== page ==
News: Scottish Music Label ‘Criminal Records’ Launched For Current & Former Prison Inmates

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My goal is to give people a voice and it’s simply that. It’s to give people a voice that feel they are denied that, and it’s to plant a seed of hope to let them see that their lives can be better and they can give back to society.

Musician Jill Brown
In Conversation With The BBC

Prison is generally spoken of as ‘rehabilitation’ – however, as we see time and time again, this is untrue. The incarceration system around the globe is broken; producing an endless cycle of imprisonment that does not assist prisoners with integration back into society at all.

Simply throwing those who have committed crimes into a cell without the genuine possibility of rehabilitation (whether it be mental health assistance, social workshops or addiction programs) along with little access to academic education that can help one turn their life around: the general cycle of the prison system seems less about helping those right their wrongs, with many countries even treating inmates as unpaid workers for manual labour.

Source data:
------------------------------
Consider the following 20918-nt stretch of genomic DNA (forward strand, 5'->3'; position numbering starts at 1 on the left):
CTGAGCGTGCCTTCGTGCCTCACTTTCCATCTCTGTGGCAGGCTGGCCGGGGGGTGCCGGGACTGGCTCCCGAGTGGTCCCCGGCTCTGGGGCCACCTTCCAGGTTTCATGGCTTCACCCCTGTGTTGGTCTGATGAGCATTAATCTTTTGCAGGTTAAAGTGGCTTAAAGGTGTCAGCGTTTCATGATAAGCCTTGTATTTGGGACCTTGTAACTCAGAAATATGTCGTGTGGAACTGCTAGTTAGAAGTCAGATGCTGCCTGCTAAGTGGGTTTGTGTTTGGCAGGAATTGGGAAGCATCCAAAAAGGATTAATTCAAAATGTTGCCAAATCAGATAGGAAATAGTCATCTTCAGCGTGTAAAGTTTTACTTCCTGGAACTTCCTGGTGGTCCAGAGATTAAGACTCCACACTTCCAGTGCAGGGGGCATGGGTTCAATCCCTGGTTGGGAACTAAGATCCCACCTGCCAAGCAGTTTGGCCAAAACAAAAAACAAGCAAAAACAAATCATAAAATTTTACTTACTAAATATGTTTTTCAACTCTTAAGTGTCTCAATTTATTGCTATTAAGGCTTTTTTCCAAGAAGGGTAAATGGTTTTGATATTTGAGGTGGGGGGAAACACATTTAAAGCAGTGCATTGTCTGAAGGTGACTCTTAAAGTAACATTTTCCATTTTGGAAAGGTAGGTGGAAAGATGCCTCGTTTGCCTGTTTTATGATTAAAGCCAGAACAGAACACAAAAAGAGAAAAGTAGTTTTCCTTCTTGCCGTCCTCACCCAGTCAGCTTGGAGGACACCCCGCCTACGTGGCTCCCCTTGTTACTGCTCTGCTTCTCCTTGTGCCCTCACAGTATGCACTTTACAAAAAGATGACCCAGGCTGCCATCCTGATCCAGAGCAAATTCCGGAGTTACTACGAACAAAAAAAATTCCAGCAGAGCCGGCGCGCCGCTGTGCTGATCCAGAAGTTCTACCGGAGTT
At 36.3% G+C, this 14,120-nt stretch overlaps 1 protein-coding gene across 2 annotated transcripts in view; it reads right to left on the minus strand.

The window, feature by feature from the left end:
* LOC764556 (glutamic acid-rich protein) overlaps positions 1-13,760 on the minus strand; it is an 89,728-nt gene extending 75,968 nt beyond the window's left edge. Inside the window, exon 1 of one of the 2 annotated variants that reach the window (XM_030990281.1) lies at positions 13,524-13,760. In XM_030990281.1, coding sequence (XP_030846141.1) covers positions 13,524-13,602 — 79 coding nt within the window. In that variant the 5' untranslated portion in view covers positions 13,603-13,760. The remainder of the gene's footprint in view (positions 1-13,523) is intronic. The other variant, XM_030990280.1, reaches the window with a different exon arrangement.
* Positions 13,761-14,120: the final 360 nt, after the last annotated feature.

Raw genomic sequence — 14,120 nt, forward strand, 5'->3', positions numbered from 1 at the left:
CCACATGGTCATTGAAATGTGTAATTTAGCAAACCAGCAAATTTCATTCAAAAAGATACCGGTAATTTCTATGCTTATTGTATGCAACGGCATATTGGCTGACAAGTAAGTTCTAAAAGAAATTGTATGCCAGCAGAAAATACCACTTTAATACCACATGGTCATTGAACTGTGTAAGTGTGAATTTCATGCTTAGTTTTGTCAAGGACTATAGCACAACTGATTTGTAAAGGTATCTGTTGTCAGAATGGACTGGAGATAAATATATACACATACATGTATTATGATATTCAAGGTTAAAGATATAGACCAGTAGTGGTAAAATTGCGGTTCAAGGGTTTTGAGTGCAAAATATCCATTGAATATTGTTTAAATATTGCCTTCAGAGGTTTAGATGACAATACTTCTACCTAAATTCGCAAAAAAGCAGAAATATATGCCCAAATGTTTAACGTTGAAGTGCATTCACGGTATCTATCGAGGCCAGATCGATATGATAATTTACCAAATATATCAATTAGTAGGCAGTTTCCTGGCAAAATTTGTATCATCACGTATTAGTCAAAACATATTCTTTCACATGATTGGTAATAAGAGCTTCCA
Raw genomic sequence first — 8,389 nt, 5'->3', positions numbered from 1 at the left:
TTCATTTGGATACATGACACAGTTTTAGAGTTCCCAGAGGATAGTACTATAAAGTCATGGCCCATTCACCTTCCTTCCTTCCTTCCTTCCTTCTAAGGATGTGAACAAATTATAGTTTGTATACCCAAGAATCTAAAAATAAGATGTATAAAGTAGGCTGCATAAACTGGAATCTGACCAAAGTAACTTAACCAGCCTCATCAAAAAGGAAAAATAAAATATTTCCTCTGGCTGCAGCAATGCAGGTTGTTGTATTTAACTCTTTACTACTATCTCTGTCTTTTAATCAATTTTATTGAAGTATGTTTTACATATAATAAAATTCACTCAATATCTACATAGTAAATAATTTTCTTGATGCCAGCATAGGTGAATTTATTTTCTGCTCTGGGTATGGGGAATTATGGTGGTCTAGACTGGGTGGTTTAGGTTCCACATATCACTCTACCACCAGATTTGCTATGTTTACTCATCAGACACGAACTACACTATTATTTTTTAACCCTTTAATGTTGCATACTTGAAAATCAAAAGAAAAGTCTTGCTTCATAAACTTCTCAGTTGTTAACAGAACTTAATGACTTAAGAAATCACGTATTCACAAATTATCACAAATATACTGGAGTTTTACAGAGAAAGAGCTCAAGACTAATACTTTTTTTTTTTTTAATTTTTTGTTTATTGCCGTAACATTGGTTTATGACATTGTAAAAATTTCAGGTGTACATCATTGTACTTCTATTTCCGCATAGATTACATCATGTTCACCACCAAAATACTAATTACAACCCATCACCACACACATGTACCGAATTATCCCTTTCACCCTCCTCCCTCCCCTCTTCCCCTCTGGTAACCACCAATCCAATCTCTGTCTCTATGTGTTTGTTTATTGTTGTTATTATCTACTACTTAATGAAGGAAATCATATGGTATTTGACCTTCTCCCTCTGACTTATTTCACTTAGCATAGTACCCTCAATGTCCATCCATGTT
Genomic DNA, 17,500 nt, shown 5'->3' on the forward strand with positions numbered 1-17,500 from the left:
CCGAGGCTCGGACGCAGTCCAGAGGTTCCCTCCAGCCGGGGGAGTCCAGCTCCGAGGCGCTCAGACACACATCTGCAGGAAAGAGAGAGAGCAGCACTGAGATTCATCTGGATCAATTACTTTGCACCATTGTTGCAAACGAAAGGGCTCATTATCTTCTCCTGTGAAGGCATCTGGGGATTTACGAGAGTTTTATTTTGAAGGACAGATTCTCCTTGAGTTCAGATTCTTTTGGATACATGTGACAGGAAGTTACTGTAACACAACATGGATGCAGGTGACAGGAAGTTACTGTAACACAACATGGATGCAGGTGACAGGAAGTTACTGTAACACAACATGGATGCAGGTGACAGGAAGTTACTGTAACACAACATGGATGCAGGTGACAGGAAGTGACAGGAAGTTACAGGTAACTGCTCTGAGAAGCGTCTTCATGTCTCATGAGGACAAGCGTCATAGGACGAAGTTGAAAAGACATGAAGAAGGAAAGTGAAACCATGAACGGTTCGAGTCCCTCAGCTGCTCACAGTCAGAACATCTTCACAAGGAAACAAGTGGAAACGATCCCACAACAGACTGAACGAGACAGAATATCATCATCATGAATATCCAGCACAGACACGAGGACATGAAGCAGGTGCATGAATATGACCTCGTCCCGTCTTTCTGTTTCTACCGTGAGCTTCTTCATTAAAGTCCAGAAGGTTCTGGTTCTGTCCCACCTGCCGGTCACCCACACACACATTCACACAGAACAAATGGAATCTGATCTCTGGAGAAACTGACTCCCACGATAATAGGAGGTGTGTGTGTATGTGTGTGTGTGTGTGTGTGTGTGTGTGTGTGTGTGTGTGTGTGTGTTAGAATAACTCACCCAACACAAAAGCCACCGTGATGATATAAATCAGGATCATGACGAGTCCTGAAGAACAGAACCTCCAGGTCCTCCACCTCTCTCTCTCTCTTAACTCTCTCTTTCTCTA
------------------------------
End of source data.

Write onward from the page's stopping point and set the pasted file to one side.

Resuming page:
Speaking to the BBC: Scottish musician Jill Brown, who has been conducting music workshops at HMP Barlinnie, Scotland’s largest prison situated in Glasgow recognises this, and has subsequently launched a music label for those currently and formerly incarcerated at the Prison titled ‘Criminal Records‘. 

She explains that while controversial, they would not be working with anyone who is still considered a danger to society, as well as treating the project in a manner that shows respect for any victims that may have been involved with the inmates.

I do think that you can’t lock people up and expect them to come out changed, if you haven’t positively contributed to their lives while they are in there. Personally I think it is refreshing when someone is given another chance and another shot at life – Jill Brown shared with the BBC.


Eric McLellan, who has spent a decade signing artists to the label Sire Records is also involved with the project, citing Tupac Shakur as an inspiration.

2Pac, when he was signed by Death Row and Suge Knight, he was in jail. They posted his bail and I think the next day, when he got out of prison, he recorded ‘All Eyez On Me’ which is a diamond-selling record. I would imagine he wrote a majority of those songs in prison. So if there was a possibility of a way to record artists in prison it could be really cool.

Eric McLellan via the BBC
Sire Records
Read the full BBC article here.

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